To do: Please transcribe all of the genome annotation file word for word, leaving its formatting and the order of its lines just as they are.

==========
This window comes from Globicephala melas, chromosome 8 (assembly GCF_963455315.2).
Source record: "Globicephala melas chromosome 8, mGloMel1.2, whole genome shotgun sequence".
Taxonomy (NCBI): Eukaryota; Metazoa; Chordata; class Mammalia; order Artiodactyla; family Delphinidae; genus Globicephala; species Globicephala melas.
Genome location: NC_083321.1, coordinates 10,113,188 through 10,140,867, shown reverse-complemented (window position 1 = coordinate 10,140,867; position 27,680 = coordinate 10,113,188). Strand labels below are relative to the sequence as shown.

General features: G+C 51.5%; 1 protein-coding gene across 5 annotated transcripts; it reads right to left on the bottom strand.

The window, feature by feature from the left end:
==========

This window comes from Globicephala melas, chromosome 8 (assembly GCF_963455315.2).
Source record: "Globicephala melas chromosome 8, mGloMel1.2, whole genome shotgun sequence".
Taxonomy (NCBI): Eukaryota; Metazoa; Chordata; class Mammalia; order Artiodactyla; family Delphinidae; genus Globicephala; species Globicephala melas.
Genome location: NC_083321.1, coordinates 10,113,188 through 10,140,867, shown reverse-complemented (window position 1 = coordinate 10,140,867; position 27,680 = coordinate 10,113,188). Strand labels below are relative to the sequence as shown.

General features: G+C 51.5%; 1 protein-coding gene across 5 annotated transcripts; it reads right to left on the bottom strand.

The window, feature by feature from the left end: